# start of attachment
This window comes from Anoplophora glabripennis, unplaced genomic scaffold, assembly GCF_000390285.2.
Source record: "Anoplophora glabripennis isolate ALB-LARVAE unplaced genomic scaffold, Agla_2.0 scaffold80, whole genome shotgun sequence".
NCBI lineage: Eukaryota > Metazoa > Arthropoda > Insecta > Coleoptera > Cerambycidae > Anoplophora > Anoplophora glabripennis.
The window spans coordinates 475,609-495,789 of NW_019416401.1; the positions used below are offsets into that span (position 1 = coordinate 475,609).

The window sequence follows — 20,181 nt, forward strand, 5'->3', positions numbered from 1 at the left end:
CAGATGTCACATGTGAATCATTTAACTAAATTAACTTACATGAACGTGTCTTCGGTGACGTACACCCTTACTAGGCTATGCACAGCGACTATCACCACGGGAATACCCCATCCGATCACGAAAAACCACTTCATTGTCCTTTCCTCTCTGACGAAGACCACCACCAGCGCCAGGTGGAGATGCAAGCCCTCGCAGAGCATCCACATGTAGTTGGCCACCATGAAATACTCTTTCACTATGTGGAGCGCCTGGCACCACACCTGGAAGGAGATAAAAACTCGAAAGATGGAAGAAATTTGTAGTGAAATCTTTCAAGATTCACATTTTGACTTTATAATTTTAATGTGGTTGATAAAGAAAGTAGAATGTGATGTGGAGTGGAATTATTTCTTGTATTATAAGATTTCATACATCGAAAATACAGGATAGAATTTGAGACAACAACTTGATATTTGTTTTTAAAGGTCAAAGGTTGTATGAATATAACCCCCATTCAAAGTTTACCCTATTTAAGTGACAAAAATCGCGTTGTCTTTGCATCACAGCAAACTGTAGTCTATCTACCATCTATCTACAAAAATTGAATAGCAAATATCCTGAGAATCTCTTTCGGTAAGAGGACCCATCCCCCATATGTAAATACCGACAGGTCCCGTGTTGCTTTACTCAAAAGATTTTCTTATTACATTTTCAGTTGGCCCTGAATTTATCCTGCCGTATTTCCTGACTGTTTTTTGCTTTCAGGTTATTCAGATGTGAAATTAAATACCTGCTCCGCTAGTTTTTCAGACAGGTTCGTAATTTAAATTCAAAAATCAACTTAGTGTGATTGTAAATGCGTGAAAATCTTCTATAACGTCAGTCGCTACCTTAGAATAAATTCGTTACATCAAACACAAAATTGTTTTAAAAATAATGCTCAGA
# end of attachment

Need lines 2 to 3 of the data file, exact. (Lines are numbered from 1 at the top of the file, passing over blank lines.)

Source record: "Anoplophora glabripennis isolate ALB-LARVAE unplaced genomic scaffold, Agla_2.0 scaffold80, whole genome shotgun sequence".
NCBI lineage: Eukaryota > Metazoa > Arthropoda > Insecta > Coleoptera > Cerambycidae > Anoplophora > Anoplophora glabripennis.